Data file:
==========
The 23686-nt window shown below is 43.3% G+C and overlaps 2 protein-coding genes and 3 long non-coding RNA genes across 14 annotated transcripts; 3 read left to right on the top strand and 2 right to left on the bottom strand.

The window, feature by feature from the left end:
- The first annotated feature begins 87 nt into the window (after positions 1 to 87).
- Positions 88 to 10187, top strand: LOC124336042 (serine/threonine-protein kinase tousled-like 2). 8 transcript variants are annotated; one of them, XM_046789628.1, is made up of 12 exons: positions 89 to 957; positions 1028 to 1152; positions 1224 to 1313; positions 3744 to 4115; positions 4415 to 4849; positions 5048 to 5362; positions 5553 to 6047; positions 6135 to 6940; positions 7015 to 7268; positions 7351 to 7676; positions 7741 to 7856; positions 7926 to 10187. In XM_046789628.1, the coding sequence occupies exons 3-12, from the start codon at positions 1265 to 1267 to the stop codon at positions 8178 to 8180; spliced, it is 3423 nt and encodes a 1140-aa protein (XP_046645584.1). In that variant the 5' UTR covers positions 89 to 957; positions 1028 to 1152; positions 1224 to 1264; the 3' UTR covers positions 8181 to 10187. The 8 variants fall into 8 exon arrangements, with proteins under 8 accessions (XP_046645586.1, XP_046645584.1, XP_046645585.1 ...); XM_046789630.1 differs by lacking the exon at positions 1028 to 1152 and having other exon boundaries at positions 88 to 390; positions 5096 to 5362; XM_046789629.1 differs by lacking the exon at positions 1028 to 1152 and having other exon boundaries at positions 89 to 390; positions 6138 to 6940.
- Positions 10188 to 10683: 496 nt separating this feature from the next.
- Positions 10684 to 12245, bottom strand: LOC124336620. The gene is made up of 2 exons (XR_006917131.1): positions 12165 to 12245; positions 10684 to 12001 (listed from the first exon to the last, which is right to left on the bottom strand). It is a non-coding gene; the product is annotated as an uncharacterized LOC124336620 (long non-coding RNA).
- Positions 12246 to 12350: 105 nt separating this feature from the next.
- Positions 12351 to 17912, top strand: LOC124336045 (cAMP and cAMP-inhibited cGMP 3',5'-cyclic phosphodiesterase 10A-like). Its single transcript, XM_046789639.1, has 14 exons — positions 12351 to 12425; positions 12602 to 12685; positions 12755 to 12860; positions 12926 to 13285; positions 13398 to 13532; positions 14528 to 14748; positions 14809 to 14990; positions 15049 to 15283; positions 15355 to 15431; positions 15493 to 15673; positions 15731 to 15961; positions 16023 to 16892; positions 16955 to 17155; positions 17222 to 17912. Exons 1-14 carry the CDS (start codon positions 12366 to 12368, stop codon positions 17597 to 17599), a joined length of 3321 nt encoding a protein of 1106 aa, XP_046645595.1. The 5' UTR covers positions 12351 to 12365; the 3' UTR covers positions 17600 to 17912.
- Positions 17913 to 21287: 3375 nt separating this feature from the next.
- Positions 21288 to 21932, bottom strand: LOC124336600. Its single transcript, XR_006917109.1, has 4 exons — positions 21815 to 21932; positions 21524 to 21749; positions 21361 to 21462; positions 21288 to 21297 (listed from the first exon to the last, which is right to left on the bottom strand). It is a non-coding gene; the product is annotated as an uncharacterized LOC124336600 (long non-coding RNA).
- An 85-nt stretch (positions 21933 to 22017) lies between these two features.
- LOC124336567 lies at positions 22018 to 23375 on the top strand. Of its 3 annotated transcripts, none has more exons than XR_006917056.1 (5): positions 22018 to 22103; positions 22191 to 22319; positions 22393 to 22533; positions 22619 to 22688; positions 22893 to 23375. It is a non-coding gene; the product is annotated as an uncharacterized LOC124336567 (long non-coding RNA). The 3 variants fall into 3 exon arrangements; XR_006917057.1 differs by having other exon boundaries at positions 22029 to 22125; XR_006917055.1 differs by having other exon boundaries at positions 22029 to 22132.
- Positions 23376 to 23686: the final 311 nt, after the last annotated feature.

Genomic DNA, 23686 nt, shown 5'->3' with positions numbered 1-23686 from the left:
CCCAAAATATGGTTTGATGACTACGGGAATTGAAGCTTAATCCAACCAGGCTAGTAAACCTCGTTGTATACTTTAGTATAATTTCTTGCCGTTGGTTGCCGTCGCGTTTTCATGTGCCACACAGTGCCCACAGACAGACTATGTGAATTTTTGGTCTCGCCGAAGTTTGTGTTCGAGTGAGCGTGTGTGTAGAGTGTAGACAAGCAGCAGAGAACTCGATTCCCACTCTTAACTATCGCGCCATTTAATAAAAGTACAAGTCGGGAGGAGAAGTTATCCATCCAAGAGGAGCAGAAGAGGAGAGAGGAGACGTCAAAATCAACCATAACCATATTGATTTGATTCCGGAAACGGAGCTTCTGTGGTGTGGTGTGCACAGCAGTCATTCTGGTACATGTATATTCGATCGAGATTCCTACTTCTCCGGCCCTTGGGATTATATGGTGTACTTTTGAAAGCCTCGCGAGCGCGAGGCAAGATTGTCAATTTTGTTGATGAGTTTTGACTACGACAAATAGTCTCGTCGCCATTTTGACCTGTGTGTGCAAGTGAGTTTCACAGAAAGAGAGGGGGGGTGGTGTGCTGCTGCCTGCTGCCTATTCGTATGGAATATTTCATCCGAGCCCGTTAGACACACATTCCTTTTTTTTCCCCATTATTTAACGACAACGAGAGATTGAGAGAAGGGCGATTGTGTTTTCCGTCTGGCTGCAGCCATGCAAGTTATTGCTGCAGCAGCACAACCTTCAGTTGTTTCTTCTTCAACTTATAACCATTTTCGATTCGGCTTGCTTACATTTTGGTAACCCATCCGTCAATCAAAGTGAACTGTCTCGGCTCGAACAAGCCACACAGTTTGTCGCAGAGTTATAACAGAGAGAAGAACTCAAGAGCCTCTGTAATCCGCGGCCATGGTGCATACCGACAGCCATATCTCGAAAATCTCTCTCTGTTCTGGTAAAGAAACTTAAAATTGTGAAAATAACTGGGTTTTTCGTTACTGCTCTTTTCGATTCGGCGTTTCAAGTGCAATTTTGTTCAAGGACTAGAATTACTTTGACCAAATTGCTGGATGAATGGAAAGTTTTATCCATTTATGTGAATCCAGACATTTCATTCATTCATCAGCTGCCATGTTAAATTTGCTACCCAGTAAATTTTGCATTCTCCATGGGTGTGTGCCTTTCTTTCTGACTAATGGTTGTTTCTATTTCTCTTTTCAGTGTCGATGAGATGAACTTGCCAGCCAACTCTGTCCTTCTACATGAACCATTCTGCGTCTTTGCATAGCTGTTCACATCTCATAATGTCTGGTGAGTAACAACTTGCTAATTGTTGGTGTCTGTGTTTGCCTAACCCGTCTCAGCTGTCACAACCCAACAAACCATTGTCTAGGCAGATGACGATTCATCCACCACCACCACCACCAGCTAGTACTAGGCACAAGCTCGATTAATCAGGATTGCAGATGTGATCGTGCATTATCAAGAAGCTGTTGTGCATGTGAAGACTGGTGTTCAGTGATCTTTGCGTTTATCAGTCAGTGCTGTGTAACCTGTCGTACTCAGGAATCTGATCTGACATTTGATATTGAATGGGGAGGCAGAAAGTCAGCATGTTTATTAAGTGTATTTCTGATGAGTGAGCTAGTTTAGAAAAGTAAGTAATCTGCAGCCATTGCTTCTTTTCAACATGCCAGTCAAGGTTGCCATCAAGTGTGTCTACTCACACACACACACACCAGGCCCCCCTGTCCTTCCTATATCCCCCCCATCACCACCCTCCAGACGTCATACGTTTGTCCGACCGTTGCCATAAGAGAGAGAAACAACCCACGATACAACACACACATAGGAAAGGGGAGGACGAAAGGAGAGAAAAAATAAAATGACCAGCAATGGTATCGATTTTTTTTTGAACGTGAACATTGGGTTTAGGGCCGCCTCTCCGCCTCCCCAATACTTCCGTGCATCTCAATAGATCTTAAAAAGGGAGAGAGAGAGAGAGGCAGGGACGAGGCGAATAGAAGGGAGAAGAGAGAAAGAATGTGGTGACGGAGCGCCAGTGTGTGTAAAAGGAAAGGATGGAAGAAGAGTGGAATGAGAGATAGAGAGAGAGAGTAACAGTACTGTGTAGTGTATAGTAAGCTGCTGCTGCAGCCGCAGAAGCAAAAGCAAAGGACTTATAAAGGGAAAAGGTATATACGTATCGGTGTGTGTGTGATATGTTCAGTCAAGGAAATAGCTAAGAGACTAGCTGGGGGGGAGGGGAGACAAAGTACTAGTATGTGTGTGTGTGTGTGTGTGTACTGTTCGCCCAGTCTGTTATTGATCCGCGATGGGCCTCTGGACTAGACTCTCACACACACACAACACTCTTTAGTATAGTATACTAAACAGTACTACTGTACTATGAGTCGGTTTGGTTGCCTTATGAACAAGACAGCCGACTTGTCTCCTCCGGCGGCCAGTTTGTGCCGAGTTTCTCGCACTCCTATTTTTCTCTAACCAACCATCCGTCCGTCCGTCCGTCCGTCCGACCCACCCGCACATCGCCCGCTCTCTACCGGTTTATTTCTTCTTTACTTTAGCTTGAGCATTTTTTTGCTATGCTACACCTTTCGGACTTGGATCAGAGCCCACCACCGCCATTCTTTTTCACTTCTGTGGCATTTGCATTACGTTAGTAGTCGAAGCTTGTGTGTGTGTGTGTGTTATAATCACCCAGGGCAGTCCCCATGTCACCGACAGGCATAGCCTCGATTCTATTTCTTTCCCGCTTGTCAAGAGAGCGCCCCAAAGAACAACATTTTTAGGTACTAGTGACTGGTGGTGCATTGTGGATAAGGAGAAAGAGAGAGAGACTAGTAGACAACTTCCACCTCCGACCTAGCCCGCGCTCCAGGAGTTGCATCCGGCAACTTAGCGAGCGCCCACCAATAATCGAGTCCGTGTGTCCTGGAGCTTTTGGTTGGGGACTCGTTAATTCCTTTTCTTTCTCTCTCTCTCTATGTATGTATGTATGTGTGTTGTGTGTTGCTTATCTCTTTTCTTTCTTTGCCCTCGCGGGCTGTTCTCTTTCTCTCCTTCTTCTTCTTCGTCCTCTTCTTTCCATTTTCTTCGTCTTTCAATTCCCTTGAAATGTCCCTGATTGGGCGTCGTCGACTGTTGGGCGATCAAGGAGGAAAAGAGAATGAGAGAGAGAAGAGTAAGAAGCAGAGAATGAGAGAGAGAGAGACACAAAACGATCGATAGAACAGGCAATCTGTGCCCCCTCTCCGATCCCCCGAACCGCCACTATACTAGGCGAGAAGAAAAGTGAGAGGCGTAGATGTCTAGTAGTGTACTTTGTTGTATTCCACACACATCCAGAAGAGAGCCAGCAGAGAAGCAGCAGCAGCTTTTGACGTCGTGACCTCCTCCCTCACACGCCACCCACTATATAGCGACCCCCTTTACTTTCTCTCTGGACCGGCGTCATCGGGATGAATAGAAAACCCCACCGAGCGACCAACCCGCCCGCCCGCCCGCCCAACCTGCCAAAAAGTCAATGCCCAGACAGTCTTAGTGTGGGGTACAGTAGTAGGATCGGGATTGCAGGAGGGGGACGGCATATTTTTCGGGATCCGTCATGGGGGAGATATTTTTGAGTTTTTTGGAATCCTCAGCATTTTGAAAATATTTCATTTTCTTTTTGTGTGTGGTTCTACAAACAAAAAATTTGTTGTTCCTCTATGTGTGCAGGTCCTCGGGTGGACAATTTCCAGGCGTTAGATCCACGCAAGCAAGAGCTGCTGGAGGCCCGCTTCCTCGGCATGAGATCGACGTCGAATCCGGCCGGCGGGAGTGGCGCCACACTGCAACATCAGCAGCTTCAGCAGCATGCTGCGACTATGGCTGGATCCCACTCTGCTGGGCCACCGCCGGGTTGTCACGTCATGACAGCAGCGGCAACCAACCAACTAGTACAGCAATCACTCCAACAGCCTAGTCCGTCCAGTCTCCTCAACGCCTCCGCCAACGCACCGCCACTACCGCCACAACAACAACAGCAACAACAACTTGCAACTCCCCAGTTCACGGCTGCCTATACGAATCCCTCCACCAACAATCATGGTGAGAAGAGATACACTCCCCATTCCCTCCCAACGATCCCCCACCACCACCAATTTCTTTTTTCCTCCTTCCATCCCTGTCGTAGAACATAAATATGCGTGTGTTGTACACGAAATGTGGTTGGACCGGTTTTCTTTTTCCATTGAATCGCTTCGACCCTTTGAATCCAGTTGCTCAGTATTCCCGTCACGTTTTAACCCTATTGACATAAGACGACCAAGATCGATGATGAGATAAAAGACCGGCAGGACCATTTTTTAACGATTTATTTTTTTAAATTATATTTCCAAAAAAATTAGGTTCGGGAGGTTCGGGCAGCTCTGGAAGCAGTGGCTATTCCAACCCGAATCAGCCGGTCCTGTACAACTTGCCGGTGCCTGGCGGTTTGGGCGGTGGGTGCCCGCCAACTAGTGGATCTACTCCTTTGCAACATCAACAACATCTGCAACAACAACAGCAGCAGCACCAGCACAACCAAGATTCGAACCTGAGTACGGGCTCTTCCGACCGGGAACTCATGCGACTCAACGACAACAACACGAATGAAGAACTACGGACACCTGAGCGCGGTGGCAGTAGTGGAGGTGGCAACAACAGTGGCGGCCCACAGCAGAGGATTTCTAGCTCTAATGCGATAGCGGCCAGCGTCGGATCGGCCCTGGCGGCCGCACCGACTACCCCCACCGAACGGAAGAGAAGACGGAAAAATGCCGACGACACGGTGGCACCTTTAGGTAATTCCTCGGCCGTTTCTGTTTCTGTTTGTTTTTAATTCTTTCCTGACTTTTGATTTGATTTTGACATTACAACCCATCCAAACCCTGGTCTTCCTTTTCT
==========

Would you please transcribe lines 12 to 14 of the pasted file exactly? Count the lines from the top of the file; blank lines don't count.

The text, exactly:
- LOC124336567 lies at positions 22018 to 23375 on the top strand. Of its 3 annotated transcripts, none has more exons than XR_006917056.1 (5): positions 22018 to 22103; positions 22191 to 22319; positions 22393 to 22533; positions 22619 to 22688; positions 22893 to 23375. It is a non-coding gene; the product is annotated as an uncharacterized LOC124336567 (long non-coding RNA). The 3 variants fall into 3 exon arrangements; XR_006917057.1 differs by having other exon boundaries at positions 22029 to 22125; XR_006917055.1 differs by having other exon boundaries at positions 22029 to 22132.
- Positions 23376 to 23686: the final 311 nt, after the last annotated feature.

Genomic DNA, 23686 nt, shown 5'->3' with positions numbered 1-23686 from the left: